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According to the Greater Boston Food Bank, food insecurity in Massachusetts rose more than 55% between 2019 and 2020 as the COVID-19 crisis began. During that time, about 1-in-2 Black or Latino adults faced food insecurity compared to 1-in-4 white adults. For organizers, this spike in unmet needs and related disparities offers an important time frame to reflect on.

Today, many families face the same or similar obstacles as in 2020. More than 9% of Hampshire County residents are food insecure now, according to the Food Bank of Western Massachusetts, and the causes are complex. Beyond racial disparities, class and geography, such as whether someone lives in downtown Northampton or in a rural Hilltown, also influence what an ideal of food security would look like for them.

Recognizing the many faces of food insecurity and food justice, stories for the archive were collected from a diverse group of people. The Forbes Library exhibit will feature snapshots of 24 community members’ lived experiences, each represented by a hanging panel with quotes and images. A QR code on each panel leads to a web page with audio clips, photos, artwork and a recording of the full oral history they shared.

While the aim is to open their neighbors’ eyes, several organizers say gathering these stories shifted their own perspectives as well. Among them, Roz Malkin of Chesterfield offers a poignant reflection. “For me, the most important part of collecting stories was being in the moment with the other person,” she says. “Sitting with them and hearing their truth, who they are, and what matters to them.”

“Stories are how we all make sense of who we are, what we want for our lives and what the world is about,” Malkin continues. “We need to hear what these folks have to say, because they are the experts on what changes are needed. They have a right to be heard and to be empowered, knowing that others are truly interested in their experience.”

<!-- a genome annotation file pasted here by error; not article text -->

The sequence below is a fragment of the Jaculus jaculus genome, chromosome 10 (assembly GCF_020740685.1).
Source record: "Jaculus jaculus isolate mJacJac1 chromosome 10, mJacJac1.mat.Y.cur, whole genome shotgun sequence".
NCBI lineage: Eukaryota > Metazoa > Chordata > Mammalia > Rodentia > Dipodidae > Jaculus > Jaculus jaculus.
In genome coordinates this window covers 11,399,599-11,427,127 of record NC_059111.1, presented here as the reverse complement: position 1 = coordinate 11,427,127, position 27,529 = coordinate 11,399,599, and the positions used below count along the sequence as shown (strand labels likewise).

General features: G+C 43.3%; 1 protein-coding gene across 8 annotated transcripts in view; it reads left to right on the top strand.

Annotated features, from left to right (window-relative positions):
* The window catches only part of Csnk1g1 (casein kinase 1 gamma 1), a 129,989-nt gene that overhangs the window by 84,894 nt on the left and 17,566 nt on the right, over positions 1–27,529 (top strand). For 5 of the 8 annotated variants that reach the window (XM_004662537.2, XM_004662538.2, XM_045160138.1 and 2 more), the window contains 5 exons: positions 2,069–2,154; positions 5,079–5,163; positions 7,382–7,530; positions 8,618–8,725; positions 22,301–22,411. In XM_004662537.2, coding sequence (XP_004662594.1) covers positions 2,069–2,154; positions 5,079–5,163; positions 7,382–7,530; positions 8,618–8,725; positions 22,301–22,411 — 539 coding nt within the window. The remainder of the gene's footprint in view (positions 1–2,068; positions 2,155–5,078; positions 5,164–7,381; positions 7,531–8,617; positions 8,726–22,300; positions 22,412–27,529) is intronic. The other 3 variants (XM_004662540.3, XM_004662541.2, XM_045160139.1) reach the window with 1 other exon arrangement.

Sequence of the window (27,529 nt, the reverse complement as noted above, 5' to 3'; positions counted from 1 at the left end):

The Community Story Archive exhibit at Forbes Library will be displayed in the reading room from June 6 to June 28. Starting June 6, the web archive will remain indefinitely on the HCFPC’s website:

Paired with the exhibit, the HCFPC is planning a teach-in event called “Storytelling for Social Change” on June 26 at 5:30 p.m., also at the Forbes Library. This interactive workshop will help participants explore the power of storytelling in pursuing justice and equity in their own communities. The event is free, and dinner will be provided. Registration is required at

The HCFPC also invites community members to get involved with local food justice work by joining one or more of their working circles. Currently there are 12 circles with focuses ranging from advocacy to supporting community gardens and more. Those interested should visit the “Get Involved” page on their website.

Jacob Nelson is a writer and educator with experience covering food, energy and sustainability across the Northeast.